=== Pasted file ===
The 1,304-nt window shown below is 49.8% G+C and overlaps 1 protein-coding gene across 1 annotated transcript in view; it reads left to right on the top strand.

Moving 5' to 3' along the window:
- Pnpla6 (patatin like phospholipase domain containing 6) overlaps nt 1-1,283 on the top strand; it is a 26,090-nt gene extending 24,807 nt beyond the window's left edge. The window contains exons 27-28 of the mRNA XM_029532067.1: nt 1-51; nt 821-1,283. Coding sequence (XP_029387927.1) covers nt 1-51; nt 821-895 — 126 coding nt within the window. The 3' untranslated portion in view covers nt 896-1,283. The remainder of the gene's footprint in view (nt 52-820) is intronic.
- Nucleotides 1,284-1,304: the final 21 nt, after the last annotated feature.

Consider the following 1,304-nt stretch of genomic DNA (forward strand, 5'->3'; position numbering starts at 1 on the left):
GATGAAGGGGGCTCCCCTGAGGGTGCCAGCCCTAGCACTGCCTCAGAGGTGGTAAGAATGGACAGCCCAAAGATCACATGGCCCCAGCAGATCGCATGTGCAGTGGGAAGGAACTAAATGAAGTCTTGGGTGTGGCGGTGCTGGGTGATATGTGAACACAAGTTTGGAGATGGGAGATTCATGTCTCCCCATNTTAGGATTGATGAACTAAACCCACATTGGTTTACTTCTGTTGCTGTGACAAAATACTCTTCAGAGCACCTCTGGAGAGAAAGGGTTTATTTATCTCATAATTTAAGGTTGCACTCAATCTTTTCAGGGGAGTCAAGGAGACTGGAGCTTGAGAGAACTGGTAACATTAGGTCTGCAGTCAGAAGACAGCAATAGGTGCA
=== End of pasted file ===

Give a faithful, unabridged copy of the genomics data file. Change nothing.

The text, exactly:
The 1,304-nt window shown below is 49.8% G+C and overlaps 1 protein-coding gene across 1 annotated transcript in view; it reads left to right on the top strand.

Moving 5' to 3' along the window:
- Pnpla6 (patatin like phospholipase domain containing 6) overlaps nt 1-1,283 on the top strand; it is a 26,090-nt gene extending 24,807 nt beyond the window's left edge. The window contains exons 27-28 of the mRNA XM_029532067.1: nt 1-51; nt 821-1,283. Coding sequence (XP_029387927.1) covers nt 1-51; nt 821-895 — 126 coding nt within the window. The 3' untranslated portion in view covers nt 896-1,283. The remainder of the gene's footprint in view (nt 52-820) is intronic.
- Nucleotides 1,284-1,304: the final 21 nt, after the last annotated feature.

Consider the following 1,304-nt stretch of genomic DNA (forward strand, 5'->3'; position numbering starts at 1 on the left):
GATGAAGGGGGCTCCCCTGAGGGTGCCAGCCCTAGCACTGCCTCAGAGGTGGTAAGAATGGACAGCCCAAAGATCACATGGCCCCAGCAGATCGCATGTGCAGTGGGAAGGAACTAAATGAAGTCTTGGGTGTGGCGGTGCTGGGTGATATGTGAACACAAGTTTGGAGATGGGAGATTCATGTCTCCCCATNTTAGGATTGATGAACTAAACCCACATTGGTTTACTTCTGTTGCTGTGACAAAATACTCTTCAGAGCACCTCTGGAGAGAAAGGGTTTATTTATCTCATAATTTAAGGTTGCACTCAATCTTTTCAGGGGAGTCAAGGAGACTGGAGCTTGAGAGAACTGGTAACATTAGGTCTGCAGTCAGAAGACAGCAATAGGTGCA